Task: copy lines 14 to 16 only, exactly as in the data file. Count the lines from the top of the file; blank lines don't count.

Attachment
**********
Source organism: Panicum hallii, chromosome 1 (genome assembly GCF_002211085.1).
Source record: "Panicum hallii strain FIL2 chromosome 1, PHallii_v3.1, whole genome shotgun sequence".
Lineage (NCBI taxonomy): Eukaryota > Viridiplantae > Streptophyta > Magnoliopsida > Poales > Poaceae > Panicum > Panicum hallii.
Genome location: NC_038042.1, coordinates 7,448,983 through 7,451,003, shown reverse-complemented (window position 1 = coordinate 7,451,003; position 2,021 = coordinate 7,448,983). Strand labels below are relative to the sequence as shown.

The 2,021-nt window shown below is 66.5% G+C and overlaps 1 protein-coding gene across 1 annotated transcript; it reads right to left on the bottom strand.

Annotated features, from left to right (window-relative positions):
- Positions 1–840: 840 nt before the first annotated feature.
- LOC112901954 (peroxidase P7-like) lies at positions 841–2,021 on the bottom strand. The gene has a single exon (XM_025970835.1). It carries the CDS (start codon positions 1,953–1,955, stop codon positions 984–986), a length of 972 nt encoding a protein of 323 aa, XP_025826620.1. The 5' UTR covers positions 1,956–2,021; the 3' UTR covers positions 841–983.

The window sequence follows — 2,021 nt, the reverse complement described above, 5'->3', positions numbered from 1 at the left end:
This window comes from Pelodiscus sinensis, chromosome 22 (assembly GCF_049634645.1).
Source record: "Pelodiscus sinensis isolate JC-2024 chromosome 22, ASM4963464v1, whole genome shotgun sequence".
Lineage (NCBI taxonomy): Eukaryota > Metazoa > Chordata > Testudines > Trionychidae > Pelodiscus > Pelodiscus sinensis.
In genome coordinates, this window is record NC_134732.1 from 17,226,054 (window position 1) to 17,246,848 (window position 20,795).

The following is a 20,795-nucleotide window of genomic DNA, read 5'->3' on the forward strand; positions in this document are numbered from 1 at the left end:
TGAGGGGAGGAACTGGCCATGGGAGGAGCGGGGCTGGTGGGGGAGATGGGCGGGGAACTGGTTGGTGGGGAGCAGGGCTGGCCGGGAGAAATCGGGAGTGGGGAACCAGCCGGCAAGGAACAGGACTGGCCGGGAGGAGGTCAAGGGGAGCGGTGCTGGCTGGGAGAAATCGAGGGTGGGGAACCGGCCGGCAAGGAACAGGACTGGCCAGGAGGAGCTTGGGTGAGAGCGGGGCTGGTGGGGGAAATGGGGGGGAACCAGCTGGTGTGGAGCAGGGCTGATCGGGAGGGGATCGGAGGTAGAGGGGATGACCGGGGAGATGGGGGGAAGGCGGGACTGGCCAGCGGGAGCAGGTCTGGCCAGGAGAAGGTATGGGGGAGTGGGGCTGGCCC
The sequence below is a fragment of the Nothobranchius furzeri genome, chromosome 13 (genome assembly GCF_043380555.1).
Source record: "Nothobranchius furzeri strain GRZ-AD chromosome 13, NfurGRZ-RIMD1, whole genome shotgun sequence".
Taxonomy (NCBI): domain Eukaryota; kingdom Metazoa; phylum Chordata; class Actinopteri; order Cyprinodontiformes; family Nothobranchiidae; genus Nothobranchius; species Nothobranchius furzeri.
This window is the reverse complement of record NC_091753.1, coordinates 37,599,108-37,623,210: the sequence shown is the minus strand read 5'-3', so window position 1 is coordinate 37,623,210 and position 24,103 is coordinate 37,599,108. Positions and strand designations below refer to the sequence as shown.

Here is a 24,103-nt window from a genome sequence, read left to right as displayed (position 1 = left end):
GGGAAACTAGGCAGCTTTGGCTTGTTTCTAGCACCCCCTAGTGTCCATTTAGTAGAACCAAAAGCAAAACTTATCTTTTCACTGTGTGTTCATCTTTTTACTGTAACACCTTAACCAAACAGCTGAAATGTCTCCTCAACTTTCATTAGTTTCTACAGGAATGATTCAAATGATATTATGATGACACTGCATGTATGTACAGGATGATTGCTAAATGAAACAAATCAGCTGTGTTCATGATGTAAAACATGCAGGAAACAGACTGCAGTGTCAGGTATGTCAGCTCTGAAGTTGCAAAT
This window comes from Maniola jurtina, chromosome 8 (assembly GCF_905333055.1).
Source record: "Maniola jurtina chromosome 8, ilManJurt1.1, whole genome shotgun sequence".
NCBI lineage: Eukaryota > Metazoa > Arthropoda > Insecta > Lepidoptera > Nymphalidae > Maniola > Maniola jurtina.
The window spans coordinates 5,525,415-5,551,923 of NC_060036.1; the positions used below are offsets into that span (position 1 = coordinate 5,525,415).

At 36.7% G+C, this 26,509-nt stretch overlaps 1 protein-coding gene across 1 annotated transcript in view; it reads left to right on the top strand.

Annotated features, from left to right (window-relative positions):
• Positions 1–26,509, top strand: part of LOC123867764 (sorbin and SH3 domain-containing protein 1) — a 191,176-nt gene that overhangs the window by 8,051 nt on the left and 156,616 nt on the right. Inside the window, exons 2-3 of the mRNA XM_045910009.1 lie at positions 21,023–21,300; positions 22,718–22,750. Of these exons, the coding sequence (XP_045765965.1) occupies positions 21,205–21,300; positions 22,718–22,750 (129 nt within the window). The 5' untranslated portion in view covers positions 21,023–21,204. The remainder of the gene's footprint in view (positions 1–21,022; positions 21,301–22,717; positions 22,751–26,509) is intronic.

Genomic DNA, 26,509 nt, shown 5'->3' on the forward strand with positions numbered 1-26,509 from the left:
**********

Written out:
The following is a 20,795-nucleotide window of genomic DNA, read 5'->3' on the forward strand; positions in this document are numbered from 1 at the left end:
TGAGGGGAGGAACTGGCCATGGGAGGAGCGGGGCTGGTGGGGGAGATGGGCGGGGAACTGGTTGGTGGGGAGCAGGGCTGGCCGGGAGAAATCGGGAGTGGGGAACCAGCCGGCAAGGAACAGGACTGGCCGGGAGGAGGTCAAGGGGAGCGGTGCTGGCTGGGAGAAATCGAGGGTGGGGAACCGGCCGGCAAGGAACAGGACTGGCCAGGAGGAGCTTGGGTGAGAGCGGGGCTGGTGGGGGAAATGGGGGGGAACCAGCTGGTGTGGAGCAGGGCTGATCGGGAGGGGATCGGAGGTAGAGGGGATGACCGGGGAGATGGGGGGAAGGCGGGACTGGCCAGCGGGAGCAGGTCTGGCCAGGAGAAGGTATGGGGGAGTGGGGCTGGCCC
The sequence below is a fragment of the Nothobranchius furzeri genome, chromosome 13 (genome assembly GCF_043380555.1).